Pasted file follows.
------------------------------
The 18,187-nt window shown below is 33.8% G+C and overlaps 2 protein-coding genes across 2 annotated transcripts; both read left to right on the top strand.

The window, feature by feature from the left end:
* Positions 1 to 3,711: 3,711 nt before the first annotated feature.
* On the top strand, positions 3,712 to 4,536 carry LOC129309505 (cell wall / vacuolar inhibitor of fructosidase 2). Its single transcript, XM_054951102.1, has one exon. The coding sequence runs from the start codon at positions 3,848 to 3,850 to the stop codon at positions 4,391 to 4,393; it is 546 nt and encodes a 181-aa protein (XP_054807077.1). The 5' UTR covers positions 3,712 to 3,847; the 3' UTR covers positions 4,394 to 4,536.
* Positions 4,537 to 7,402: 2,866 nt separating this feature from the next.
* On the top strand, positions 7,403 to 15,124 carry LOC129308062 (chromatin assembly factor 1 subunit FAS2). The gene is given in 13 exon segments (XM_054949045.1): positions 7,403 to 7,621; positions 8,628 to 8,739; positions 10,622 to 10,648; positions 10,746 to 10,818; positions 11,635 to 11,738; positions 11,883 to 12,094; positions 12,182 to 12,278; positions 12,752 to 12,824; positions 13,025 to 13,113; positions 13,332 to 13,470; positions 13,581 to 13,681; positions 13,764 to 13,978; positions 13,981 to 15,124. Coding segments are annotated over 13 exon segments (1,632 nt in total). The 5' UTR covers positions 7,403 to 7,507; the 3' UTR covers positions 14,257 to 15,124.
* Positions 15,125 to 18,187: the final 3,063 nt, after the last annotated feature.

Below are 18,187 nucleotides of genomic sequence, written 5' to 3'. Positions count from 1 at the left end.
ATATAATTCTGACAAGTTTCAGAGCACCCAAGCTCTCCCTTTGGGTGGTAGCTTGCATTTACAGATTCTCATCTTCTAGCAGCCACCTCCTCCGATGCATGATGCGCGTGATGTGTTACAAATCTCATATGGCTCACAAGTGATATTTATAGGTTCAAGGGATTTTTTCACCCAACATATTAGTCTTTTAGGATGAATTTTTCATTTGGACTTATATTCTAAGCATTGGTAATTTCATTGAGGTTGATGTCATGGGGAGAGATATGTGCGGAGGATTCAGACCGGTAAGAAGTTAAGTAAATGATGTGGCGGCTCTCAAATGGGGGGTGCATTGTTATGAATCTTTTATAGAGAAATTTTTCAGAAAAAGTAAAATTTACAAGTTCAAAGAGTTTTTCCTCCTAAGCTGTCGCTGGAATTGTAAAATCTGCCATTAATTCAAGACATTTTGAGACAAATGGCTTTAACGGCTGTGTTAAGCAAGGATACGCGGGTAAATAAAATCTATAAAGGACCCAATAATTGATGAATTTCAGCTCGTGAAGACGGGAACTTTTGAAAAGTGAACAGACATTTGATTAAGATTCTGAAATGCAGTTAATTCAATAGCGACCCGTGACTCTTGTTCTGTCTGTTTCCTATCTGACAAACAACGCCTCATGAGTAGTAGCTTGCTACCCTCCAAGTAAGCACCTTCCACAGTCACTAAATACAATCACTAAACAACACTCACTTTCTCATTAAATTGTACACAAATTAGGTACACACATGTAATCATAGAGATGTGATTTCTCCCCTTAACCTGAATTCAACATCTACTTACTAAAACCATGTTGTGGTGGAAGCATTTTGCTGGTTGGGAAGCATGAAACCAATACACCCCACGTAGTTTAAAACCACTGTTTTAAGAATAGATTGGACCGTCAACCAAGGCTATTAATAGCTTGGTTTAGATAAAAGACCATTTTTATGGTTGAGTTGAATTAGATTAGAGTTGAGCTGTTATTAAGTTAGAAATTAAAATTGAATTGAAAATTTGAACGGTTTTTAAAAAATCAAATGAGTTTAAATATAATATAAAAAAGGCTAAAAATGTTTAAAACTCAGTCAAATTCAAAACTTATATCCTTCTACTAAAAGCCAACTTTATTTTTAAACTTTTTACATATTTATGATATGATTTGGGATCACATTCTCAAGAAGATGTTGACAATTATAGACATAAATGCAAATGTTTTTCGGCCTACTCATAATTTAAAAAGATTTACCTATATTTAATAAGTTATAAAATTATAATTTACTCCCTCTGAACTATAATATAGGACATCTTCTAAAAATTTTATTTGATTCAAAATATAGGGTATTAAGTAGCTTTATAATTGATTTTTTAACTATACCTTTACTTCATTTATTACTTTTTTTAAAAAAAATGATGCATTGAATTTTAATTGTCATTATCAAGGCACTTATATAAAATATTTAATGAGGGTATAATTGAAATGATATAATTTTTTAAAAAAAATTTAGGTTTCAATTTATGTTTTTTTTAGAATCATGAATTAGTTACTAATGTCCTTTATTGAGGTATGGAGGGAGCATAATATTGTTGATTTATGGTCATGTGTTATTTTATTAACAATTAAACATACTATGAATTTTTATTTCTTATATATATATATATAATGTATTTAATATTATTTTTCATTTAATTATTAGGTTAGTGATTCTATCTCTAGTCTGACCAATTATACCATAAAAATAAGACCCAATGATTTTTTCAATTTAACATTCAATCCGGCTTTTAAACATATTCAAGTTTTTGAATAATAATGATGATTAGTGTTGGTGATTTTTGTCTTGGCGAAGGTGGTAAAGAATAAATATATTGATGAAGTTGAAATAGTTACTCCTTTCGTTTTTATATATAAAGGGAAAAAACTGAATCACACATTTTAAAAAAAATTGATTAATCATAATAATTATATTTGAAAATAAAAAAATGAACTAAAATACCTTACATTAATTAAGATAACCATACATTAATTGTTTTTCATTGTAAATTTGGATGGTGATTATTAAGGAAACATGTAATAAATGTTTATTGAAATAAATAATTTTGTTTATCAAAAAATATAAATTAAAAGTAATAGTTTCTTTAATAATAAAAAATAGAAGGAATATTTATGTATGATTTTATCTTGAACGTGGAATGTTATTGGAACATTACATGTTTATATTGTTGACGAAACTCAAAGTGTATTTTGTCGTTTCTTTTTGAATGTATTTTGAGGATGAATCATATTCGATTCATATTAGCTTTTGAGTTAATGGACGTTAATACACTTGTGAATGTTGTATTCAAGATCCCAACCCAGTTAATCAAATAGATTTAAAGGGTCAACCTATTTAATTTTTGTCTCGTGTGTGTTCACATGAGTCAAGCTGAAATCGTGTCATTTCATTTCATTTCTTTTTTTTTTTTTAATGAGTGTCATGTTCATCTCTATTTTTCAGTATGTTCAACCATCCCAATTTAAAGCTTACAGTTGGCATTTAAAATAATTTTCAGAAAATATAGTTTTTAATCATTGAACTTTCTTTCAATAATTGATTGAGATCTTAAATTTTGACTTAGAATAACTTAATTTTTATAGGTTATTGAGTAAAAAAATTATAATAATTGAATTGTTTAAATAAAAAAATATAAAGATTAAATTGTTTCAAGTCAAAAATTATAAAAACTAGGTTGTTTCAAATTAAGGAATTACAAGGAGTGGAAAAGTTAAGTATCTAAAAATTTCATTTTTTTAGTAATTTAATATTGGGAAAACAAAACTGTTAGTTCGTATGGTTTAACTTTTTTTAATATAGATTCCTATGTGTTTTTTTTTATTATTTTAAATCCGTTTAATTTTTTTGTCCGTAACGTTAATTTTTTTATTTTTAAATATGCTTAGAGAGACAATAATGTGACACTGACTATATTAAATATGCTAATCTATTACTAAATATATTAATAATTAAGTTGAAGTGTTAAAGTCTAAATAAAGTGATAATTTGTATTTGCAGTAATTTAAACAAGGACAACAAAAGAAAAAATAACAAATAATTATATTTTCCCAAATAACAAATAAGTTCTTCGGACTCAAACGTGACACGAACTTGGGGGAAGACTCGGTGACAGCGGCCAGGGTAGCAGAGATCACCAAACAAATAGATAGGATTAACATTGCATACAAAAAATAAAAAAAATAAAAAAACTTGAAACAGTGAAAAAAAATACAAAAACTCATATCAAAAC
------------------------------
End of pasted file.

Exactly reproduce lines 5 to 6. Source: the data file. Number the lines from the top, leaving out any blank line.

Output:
* Positions 4,537 to 7,402: 2,866 nt separating this feature from the next.
* On the top strand, positions 7,403 to 15,124 carry LOC129308062 (chromatin assembly factor 1 subunit FAS2). The gene is given in 13 exon segments (XM_054949045.1): positions 7,403 to 7,621; positions 8,628 to 8,739; positions 10,622 to 10,648; positions 10,746 to 10,818; positions 11,635 to 11,738; positions 11,883 to 12,094; positions 12,182 to 12,278; positions 12,752 to 12,824; positions 13,025 to 13,113; positions 13,332 to 13,470; positions 13,581 to 13,681; positions 13,764 to 13,978; positions 13,981 to 15,124. Coding segments are annotated over 13 exon segments (1,632 nt in total). The 5' UTR covers positions 7,403 to 7,507; the 3' UTR covers positions 14,257 to 15,124.